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What does Shakespeare accomplish through Mercutio's speech about Queen Mab?Act 1...

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maddogrulz | Student, Grade 9 | eNotes Newbie

Posted July 14, 2008 at 4:50 PM via web

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What does Shakespeare accomplish through Mercutio's speech about Queen Mab?

Act 1 Scene 4 of "Romeo and Juliet."

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lit24 | College Teacher | Valedictorian

Posted July 15, 2008 at 12:05 AM (Answer #1)

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Romeo and his companions are on their way to attend the banquet in Capulet's house. Romeo, at present, is very unhappy and upset because Rosaline, his infatuation, has decided to be a celibate for the rest of her life. He has agreed to go to the banquet in his enemy's house because Rosaline has also been invited and he hopes to meet her there.

But now as they near Capulet's house Romeo says it is not wise to attend the banquet because he has dreamt a bad dream: "I dream'd a dream to-night." Immediately even before Romeo tells him what his dream was, Mercutio dismisses contemptuously his fears as  the work of Queen Mab and therefore imaginary.

 The speech is important for the following reasons:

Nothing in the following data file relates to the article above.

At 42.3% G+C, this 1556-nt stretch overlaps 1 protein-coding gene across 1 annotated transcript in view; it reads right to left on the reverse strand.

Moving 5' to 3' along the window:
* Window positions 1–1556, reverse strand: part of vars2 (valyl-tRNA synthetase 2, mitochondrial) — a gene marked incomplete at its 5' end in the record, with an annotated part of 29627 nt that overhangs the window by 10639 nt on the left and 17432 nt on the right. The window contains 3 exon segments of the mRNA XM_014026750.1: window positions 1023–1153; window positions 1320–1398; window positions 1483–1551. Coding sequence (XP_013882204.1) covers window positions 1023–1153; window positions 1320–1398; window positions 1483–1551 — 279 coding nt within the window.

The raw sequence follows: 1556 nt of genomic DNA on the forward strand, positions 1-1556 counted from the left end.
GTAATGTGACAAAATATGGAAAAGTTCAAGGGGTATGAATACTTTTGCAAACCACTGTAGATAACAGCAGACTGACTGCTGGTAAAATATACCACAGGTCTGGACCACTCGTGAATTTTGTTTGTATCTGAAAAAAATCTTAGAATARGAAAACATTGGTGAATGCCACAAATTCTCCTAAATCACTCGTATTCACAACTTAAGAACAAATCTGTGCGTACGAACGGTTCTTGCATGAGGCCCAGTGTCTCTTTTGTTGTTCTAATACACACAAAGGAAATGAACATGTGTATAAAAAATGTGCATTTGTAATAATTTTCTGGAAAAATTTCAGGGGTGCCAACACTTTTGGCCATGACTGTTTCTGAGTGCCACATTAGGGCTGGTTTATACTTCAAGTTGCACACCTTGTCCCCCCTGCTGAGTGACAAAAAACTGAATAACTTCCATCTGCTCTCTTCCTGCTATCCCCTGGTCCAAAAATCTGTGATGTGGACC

1. ATMOSPHERE: Shakespeare's plays were staged in the afternoon. But this scene takes place in the night and the long poetical description  about Queen Mab appearing in everyone's dream in the night would have created the necessary  impression in the theatre that it was night time.

2. MYTHOLOGICAL INTEREST: Shakespeare's contemporary audience would have readily understood and appreciated the nocturnal activities of Queen Mab the queen of fairies; and it would have created a sense of fear and awe in their minds.

3. THE NATURE OF DREAMS: are dreams merely a figment of a person's imagination as Mercutio affirms or do they provide an insight into our subconscious and foretell our future as Romeo surmises?

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keripc | Middle School Teacher | (Level 1) Adjunct Educator

Posted January 19, 2010 at 11:21 AM (Answer #2)

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The Queen Mab speech contains some of Shakespeare's most biting criticism of his society, and it informs many of the events in Romeo and Juliet.

The speech begins with Mercutio painting the picture of a seemingly benign fairy: "She comes/In shape no bigger than an agate-stone".  But his subject quickly loses her innocent appearance as she is associated with infection: "Not so big as a round little worm/Prick'd from the lazy finger of a maid".

Mercutio's rant begins to pick up speed and he flings insults about lovers, courtiers, lawyers, ladies -- all dreaming of individual, personal, materialistic reward.  He targets the clergy, accusing them of using their professions as means to a selfish ends.

Finally, Mercutio taps into Shakespeare's most recurrent theme: the interaction of Eros (love) and Thanatos (death) -- obviously a focus for the action in Romeo and Juliet.  Mercutio questions the motives of the brave soldier, who appears to be fighting for altruistic reasons, but secretly loves the physical act of battle and murder.  In the next breath, he calls to mind the bestial side of sexuality, focusing not on the loving union of souls but the painful and bloody aspect of childbirth.

Romeo tries to soothe his friend, but it is Romeo's insincerity about love that has ignited Mercutio's rage.

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